The connection with Percy and Barth should suggest something else about A Married Man: it is in some respects anachronistic. The subject matter of the novel was very popular in both British and American fiction fifteen to twenty years ago. Read has tried to give it a new dress for his book, but in truth the effort is not much worth it. Strickland’s Ilychitis is vague and unconvincing. We are told every now and again that he senses its presence; rarely are we shown it in plausible actions. Rather, his discontent (assuming its presence) never appears related to the acts he performs.
For example, early in the novel Strickland becomes attracted to young Jilly Mascall, a senseless, giggling newcomer to London whom he tries to romance. After a couple of discreet luncheons and an interrupted kiss in her apartment, he writes her a spur-of-the-moment note suggesting she meet him for the weekend in Birmingham, where he is going on legal business. The tryst never materializes. Without explanation she broadcasts the note to a few family members, giggles a great deal over the intercom when Strickland tries to question her about the event, then exits the novel. Angst? Ilychitis? The Malaise?—Strickland seems less motivated by these than by the simple, drab fact that his married life is a bore and Jilly is agreeably exciting.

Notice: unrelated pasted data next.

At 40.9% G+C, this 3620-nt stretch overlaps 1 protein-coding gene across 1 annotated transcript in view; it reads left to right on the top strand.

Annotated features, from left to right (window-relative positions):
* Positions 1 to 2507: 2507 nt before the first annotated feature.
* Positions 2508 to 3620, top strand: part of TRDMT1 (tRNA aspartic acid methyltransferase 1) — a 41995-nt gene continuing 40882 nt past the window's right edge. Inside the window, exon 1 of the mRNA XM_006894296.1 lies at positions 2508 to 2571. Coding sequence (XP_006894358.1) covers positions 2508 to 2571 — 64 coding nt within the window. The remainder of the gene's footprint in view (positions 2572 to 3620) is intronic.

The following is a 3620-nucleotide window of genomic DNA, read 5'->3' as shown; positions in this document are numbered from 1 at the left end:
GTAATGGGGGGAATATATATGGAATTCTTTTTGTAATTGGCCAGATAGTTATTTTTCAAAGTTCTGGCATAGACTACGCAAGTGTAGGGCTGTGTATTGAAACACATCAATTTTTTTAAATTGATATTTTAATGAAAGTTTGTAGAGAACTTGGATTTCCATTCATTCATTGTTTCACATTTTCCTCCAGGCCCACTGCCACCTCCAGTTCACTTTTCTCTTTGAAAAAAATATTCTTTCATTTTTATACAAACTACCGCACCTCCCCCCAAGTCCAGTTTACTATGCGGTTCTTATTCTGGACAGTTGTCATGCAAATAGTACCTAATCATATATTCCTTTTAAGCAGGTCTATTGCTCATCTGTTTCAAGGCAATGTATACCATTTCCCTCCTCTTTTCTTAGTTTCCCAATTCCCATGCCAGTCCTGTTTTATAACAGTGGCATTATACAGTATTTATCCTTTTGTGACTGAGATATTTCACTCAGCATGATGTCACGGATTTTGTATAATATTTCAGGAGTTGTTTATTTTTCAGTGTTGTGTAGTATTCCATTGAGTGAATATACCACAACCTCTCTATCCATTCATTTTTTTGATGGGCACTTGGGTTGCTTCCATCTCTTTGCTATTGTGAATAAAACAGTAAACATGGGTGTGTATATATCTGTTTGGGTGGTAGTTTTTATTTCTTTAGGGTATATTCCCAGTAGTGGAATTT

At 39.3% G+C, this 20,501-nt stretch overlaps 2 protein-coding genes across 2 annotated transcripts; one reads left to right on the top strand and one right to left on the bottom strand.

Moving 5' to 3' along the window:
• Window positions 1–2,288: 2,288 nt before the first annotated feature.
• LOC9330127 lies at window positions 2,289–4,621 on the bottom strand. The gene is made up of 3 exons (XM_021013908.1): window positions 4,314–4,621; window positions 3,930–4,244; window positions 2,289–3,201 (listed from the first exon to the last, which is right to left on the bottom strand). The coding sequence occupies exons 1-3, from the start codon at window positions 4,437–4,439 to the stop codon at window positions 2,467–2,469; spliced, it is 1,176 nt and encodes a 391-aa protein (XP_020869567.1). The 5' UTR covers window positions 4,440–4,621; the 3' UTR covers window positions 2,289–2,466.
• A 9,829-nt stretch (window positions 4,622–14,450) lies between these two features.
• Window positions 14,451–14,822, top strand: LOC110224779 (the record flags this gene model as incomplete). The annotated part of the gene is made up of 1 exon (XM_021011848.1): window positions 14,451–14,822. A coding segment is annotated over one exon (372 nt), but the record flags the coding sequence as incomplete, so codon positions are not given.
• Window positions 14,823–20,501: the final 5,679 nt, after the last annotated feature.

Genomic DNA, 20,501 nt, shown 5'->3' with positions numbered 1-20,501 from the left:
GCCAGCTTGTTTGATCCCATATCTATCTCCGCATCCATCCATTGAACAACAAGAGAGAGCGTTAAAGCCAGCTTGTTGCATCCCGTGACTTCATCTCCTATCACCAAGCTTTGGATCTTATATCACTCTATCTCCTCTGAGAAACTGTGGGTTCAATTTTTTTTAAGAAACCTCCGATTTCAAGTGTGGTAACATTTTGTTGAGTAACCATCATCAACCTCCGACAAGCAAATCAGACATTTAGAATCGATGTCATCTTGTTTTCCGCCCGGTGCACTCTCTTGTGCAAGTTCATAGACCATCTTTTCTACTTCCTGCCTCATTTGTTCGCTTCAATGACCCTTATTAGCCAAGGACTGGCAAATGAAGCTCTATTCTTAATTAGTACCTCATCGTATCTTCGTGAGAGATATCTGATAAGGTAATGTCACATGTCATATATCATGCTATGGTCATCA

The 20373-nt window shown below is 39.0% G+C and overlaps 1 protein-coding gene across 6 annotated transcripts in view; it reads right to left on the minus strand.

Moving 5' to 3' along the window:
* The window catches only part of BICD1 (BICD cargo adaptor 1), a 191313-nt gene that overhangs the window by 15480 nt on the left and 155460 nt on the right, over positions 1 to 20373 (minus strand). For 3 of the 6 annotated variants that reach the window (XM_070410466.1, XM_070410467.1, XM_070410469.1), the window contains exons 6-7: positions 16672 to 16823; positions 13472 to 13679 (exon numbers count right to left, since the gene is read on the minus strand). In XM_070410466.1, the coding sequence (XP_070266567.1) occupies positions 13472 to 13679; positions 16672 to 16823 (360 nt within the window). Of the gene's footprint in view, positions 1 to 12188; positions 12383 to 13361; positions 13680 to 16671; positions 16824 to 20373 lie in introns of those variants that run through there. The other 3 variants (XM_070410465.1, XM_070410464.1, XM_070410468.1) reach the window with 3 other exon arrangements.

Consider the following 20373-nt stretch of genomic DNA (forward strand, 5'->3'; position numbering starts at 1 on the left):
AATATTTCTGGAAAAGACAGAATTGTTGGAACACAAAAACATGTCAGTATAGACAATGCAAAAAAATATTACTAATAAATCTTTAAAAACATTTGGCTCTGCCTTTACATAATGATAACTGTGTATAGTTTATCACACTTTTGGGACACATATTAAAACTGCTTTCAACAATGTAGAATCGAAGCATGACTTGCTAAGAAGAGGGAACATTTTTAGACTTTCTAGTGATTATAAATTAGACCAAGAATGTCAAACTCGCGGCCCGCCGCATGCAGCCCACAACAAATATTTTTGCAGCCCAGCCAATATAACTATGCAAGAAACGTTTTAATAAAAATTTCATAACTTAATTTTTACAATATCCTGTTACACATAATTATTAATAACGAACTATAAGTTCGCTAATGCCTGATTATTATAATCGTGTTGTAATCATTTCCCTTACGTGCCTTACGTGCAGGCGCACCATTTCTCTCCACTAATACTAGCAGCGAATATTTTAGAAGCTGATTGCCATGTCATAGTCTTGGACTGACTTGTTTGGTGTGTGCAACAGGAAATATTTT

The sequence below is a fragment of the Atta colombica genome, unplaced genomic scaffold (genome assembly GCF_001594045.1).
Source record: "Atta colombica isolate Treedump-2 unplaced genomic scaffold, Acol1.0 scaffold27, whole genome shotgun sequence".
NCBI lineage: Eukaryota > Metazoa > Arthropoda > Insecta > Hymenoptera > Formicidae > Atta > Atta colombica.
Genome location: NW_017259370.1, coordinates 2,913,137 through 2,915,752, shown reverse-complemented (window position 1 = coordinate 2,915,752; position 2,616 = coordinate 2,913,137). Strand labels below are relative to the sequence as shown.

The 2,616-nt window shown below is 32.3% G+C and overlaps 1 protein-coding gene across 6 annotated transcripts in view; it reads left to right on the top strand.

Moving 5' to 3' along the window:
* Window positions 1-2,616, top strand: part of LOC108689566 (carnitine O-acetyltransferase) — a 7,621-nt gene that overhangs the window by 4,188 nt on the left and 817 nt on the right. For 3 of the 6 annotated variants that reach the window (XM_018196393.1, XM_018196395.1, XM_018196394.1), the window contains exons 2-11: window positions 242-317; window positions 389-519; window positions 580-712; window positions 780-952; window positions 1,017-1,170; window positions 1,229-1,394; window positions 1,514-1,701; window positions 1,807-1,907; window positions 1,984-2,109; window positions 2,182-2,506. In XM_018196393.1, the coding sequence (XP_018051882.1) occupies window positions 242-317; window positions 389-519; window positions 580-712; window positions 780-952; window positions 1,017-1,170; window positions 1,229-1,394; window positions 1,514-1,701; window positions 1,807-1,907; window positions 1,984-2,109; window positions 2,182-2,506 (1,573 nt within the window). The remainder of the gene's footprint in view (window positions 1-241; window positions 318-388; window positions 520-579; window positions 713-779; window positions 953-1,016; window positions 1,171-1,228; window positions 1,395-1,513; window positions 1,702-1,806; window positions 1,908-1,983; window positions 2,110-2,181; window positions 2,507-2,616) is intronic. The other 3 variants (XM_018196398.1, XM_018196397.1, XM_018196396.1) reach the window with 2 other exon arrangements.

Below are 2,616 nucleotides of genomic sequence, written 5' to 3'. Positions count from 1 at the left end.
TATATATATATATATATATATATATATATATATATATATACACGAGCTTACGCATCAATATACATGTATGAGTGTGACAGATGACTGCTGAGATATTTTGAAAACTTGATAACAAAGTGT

Of course, that, too, is part of Read’s point: we are such pathetically trivial creatures. Relentlessly, he offers examples of this. Strickland pleads a client guilty so he can get away for his holiday. Later, with a lover waiting in the wings, he has fantasies of Clare dying in an auto crash—for he would never leave her, let alone harm her—and imagines what it would be like to have a rich wife in her stead. No more anxieties about insurance premiums and school fees, no more need to practice law—and even the battered old Volvo would be neatly disposed of in the crash. Such are the kind of unwilled effluvia which seep through his mind. That such thoughts come unbidden to all of us at the worst times no one would doubt. That they embarrass and shame us is only too true. But what is the point of Read’s preoccupation with them and with other moments when one’s mental guard is down—in an early morning half-sleep, for example, when Strickland confuses Clare’s comforting presence with Paula’s sexual allure? Is it, in Swiftian fashion, to condemn the Yahoo in us? Is it to confirm that a cynic is probably right in reducing complex human motives to simple self-interest? Read is never very clear about this in his book; as a result one has the sense that his main characters are emotional morons whose cognition can scarcely rise above some glandular abyss.